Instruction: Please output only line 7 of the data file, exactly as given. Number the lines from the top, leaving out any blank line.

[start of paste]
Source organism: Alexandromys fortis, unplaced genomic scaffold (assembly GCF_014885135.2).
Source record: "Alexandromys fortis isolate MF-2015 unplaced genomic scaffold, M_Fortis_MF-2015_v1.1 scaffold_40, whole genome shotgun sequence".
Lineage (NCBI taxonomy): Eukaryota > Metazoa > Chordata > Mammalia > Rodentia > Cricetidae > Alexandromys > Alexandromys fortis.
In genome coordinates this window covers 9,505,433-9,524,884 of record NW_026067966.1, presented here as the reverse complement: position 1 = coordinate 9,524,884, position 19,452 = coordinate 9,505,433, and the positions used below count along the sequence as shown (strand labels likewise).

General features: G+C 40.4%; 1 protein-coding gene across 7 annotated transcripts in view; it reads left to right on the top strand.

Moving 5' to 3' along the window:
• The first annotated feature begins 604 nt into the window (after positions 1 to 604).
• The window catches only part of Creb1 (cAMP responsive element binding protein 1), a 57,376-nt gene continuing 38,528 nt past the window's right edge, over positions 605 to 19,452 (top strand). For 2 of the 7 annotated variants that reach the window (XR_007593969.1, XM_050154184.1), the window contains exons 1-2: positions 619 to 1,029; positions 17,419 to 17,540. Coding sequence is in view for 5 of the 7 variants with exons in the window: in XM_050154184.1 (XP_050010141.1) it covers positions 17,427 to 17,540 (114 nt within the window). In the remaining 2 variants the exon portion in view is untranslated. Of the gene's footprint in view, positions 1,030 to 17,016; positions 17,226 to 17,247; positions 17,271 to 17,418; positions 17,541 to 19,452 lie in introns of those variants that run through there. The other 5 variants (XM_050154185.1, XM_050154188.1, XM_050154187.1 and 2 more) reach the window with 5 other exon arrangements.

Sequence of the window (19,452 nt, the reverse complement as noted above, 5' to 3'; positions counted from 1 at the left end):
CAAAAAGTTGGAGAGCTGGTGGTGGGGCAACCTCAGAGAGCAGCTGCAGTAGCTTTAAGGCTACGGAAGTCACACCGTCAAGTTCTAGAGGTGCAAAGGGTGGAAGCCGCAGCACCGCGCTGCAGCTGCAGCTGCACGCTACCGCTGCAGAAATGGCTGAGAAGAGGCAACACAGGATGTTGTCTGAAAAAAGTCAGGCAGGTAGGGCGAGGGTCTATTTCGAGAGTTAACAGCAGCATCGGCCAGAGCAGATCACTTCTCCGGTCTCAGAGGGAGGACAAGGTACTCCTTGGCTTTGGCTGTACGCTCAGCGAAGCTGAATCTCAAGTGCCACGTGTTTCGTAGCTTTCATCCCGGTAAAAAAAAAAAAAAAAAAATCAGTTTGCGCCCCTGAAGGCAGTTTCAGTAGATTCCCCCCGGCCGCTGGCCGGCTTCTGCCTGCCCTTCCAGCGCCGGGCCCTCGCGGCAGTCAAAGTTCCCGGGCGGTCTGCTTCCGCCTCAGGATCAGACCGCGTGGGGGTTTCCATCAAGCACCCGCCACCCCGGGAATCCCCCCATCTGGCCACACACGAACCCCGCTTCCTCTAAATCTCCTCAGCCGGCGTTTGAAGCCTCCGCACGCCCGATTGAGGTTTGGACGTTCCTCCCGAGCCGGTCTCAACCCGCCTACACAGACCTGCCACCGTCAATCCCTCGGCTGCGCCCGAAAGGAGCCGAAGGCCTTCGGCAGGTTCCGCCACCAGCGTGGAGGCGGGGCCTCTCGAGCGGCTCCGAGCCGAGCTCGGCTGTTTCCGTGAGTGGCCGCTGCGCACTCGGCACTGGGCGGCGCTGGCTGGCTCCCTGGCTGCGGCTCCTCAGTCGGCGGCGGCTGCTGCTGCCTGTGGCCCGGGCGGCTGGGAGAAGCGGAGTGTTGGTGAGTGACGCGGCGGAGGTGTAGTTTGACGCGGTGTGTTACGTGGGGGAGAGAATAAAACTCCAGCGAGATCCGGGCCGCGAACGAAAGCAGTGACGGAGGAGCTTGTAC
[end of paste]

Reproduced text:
• The first annotated feature begins 604 nt into the window (after positions 1 to 604).